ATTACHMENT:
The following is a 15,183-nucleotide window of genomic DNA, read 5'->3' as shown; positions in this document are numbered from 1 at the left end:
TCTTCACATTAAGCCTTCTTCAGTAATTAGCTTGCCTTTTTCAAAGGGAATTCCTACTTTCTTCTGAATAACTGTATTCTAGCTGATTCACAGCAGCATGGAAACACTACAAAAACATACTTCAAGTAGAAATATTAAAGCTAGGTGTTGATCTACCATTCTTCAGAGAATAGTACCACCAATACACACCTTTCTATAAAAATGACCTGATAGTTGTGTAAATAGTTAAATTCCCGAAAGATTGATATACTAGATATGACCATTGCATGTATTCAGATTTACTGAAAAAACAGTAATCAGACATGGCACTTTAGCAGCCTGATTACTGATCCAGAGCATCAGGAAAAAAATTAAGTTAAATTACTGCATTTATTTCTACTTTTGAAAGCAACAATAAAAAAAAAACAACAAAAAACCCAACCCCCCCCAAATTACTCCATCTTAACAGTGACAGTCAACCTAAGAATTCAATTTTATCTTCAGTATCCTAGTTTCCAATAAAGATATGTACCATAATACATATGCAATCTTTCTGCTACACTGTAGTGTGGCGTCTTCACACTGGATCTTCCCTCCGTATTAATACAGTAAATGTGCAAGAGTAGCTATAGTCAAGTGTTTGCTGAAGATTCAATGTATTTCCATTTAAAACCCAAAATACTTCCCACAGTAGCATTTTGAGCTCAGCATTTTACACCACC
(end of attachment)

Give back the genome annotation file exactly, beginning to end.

The following is a 15,183-nucleotide window of genomic DNA, read 5'->3' as shown; positions in this document are numbered from 1 at the left end:
TCTTCACATTAAGCCTTCTTCAGTAATTAGCTTGCCTTTTTCAAAGGGAATTCCTACTTTCTTCTGAATAACTGTATTCTAGCTGATTCACAGCAGCATGGAAACACTACAAAAACATACTTCAAGTAGAAATATTAAAGCTAGGTGTTGATCTACCATTCTTCAGAGAATAGTACCACCAATACACACCTTTCTATAAAAATGACCTGATAGTTGTGTAAATAGTTAAATTCCCGAAAGATTGATATACTAGATATGACCATTGCATGTATTCAGATTTACTGAAAAAACAGTAATCAGACATGGCACTTTAGCAGCCTGATTACTGATCCAGAGCATCAGGAAAAAAATTAAGTTAAATTACTGCATTTATTTCTACTTTTGAAAGCAACAATAAAAAAAAAACAACAAAAAACCCAACCCCCCCCAAATTACTCCATCTTAACAGTGACAGTCAACCTAAGAATTCAATTTTATCTTCAGTATCCTAGTTTCCAATAAAGATATGTACCATAATACATATGCAATCTTTCTGCTACACTGTAGTGTGGCGTCTTCACACTGGATCTTCCCTCCGTATTAATACAGTAAATGTGCAAGAGTAGCTATAGTCAAGTGTTTGCTGAAGATTCAATGTATTTCCATTTAAAACCCAAAATACTTCCCACAGTAGCATTTTGAGCTCAGCATTTTACACCACC